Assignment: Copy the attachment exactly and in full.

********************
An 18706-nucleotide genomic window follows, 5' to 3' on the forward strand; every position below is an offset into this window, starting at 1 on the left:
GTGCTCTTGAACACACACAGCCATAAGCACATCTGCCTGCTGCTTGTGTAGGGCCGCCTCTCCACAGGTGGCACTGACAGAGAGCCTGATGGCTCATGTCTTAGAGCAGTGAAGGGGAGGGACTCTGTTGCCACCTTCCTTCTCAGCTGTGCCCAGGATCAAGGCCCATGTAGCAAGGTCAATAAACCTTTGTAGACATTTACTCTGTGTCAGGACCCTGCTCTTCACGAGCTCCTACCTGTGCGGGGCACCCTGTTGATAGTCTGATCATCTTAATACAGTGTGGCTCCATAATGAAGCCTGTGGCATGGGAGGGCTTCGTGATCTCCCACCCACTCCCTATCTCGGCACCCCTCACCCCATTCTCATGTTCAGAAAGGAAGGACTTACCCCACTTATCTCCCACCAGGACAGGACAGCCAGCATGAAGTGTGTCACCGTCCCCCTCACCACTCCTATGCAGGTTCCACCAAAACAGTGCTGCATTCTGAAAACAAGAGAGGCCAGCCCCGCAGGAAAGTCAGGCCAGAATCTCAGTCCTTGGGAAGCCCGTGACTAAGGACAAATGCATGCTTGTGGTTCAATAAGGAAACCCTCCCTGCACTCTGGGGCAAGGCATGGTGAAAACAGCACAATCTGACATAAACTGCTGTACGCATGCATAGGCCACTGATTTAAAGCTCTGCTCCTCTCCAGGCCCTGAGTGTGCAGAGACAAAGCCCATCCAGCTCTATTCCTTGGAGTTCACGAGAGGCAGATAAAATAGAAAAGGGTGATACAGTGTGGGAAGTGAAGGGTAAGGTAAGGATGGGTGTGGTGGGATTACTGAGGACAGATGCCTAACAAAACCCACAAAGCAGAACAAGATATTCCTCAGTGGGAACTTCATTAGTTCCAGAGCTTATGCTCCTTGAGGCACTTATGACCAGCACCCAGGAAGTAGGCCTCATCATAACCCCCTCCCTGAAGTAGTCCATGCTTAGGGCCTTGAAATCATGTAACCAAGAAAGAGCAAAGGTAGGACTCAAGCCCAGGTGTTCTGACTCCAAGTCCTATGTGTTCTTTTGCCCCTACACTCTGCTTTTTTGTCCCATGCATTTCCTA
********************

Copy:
An 18706-nucleotide genomic window follows, 5' to 3' on the forward strand; every position below is an offset into this window, starting at 1 on the left:
GTGCTCTTGAACACACACAGCCATAAGCACATCTGCCTGCTGCTTGTGTAGGGCCGCCTCTCCACAGGTGGCACTGACAGAGAGCCTGATGGCTCATGTCTTAGAGCAGTGAAGGGGAGGGACTCTGTTGCCACCTTCCTTCTCAGCTGTGCCCAGGATCAAGGCCCATGTAGCAAGGTCAATAAACCTTTGTAGACATTTACTCTGTGTCAGGACCCTGCTCTTCACGAGCTCCTACCTGTGCGGGGCACCCTGTTGATAGTCTGATCATCTTAATACAGTGTGGCTCCATAATGAAGCCTGTGGCATGGGAGGGCTTCGTGATCTCCCACCCACTCCCTATCTCGGCACCCCTCACCCCATTCTCATGTTCAGAAAGGAAGGACTTACCCCACTTATCTCCCACCAGGACAGGACAGCCAGCATGAAGTGTGTCACCGTCCCCCTCACCACTCCTATGCAGGTTCCACCAAAACAGTGCTGCATTCTGAAAACAAGAGAGGCCAGCCCCGCAGGAAAGTCAGGCCAGAATCTCAGTCCTTGGGAAGCCCGTGACTAAGGACAAATGCATGCTTGTGGTTCAATAAGGAAACCCTCCCTGCACTCTGGGGCAAGGCATGGTGAAAACAGCACAATCTGACATAAACTGCTGTACGCATGCATAGGCCACTGATTTAAAGCTCTGCTCCTCTCCAGGCCCTGAGTGTGCAGAGACAAAGCCCATCCAGCTCTATTCCTTGGAGTTCACGAGAGGCAGATAAAATAGAAAAGGGTGATACAGTGTGGGAAGTGAAGGGTAAGGTAAGGATGGGTGTGGTGGGATTACTGAGGACAGATGCCTAACAAAACCCACAAAGCAGAACAAGATATTCCTCAGTGGGAACTTCATTAGTTCCAGAGCTTATGCTCCTTGAGGCACTTATGACCAGCACCCAGGAAGTAGGCCTCATCATAACCCCCTCCCTGAAGTAGTCCATGCTTAGGGCCTTGAAATCATGTAACCAAGAAAGAGCAAAGGTAGGACTCAAGCCCAGGTGTTCTGACTCCAAGTCCTATGTGTTCTTTTGCCCCTACACTCTGCTTTTTTGTCCCATGCATTTCCTA